Centroid-based memetic algorithm : adaptive Lamarckian and Baldwinian learning
Kheng, Cheng Wai
Chong, Siang Yew
Date of Issue2012
School of Electrical and Electronic Engineering
The application of specific learning schemes in memetic algorithms (MAs) can have significant impact on their performances. One main issue revolves around two different learning schemes, specifically, Lamarckian and Baldwinian. It has been shown that the two learning schemes are better suited for different types of problems and some previous studies have attempted to combine both learning schemes as a means to develop a single optimisation framework capable of solving more classes of problems. However, most of the past approaches are often implemented heuristically and have not investigated the effect of different learning scheme on noisy design optimisation. In this article, we introduce a simple probabilistic approach to address this issue. In particular, we investigate a centroid-based approach that combines the two learning schemes within an MA framework (centroid-based MS; CBMA) through the effective allocation of resources (in terms of local search cost) that are based on information obtained during the optimisation process itself. A scheme that applies the right learning scheme (Lamarckian or Baldwinian) at the right time (during search) would lead to higher search performance. We conducted an empirical study to test this hypothesis using two different types of benchmark problems. The first problem set consists of simple benchmark problems whereby the problem landscape is static and gradient information can be obtained accurately. These problems are known to favour Lamarckian learning while Baldwinian learning is known to exhibit slower convergence. The second problem set consists of noisy versions of the first problem set whereby the problem landscape is dynamic as a result of the random noise perturbation injected into the design vector. These problems are known to favour learning processes that re-sample search points such as Baldwinian learning. Our experiments show that CBMA manages to adaptively allocate resources productively according to problem in most of the cases.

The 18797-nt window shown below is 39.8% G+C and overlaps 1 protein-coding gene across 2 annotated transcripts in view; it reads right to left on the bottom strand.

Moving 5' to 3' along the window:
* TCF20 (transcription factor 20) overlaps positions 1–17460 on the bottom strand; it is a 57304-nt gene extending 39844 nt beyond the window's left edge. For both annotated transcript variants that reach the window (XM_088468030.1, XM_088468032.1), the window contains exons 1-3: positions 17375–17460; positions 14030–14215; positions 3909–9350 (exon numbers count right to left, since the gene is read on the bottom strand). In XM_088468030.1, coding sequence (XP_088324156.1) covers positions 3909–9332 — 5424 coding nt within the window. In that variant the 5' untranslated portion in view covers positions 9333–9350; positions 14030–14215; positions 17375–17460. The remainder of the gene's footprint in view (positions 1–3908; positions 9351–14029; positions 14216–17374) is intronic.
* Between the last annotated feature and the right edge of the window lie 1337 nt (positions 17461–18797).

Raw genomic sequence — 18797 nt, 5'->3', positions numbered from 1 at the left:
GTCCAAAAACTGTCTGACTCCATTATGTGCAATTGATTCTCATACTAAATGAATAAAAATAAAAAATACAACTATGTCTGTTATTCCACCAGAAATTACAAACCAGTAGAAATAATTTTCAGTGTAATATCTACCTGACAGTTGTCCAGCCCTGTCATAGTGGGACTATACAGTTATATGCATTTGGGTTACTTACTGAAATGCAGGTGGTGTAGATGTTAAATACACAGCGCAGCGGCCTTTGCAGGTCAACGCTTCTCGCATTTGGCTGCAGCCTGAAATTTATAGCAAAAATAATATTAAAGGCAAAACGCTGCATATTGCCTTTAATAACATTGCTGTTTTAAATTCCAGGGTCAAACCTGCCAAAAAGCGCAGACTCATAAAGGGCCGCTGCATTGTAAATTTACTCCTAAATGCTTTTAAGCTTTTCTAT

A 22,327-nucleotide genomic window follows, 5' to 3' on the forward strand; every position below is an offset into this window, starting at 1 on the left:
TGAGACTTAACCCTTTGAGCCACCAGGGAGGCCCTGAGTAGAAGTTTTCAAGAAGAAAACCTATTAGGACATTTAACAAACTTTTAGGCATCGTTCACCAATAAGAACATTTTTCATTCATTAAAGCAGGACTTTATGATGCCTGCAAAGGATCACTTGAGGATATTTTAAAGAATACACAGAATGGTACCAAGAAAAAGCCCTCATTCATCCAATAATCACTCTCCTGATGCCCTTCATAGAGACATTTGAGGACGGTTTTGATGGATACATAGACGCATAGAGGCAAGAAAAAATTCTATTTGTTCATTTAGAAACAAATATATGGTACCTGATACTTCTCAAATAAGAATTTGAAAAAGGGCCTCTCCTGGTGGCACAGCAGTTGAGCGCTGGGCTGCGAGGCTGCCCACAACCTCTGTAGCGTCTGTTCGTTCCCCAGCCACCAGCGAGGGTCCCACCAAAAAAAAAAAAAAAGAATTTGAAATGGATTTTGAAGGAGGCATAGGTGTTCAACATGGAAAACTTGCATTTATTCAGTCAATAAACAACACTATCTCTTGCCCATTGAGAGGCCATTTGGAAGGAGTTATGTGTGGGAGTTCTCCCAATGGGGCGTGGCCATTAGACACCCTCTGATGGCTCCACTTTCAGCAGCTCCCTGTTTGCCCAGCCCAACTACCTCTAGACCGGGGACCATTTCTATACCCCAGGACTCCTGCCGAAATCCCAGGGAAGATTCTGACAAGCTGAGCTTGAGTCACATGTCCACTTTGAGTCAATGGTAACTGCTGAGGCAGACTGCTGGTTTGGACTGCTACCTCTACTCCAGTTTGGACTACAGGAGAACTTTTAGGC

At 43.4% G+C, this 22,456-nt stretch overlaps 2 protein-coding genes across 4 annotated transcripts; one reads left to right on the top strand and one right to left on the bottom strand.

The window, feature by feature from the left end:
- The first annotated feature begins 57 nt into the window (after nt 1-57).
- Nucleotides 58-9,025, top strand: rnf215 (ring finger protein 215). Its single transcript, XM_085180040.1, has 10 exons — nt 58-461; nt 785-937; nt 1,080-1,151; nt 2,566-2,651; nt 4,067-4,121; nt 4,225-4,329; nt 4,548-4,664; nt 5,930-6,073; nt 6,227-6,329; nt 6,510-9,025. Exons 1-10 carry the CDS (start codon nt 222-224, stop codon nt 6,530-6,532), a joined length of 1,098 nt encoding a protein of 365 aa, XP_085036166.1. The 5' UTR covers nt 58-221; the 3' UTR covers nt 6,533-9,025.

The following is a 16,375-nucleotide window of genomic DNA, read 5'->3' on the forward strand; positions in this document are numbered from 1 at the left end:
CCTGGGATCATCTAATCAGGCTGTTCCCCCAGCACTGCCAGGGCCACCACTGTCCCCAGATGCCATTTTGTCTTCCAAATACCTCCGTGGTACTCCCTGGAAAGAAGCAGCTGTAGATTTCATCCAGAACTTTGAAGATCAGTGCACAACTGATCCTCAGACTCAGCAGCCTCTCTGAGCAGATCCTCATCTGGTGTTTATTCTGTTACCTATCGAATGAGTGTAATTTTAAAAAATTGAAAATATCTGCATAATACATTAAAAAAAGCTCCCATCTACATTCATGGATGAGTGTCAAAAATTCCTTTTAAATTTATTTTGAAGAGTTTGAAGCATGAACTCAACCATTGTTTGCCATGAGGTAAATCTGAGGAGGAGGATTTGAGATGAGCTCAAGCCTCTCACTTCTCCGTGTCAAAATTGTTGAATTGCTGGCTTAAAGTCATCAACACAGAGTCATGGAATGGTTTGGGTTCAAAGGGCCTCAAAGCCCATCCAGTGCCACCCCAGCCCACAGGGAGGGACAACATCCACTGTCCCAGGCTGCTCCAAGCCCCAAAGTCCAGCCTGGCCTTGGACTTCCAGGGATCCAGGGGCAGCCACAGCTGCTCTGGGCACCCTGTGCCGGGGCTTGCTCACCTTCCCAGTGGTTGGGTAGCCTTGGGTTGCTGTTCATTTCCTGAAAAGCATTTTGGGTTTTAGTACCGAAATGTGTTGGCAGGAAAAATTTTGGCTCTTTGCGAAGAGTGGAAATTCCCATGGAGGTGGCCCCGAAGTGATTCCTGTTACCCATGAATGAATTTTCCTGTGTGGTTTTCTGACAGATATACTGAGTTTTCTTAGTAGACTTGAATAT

DRNTU::Engineering::Electrical and electronic engineering::Electronic systems
International journal of systems science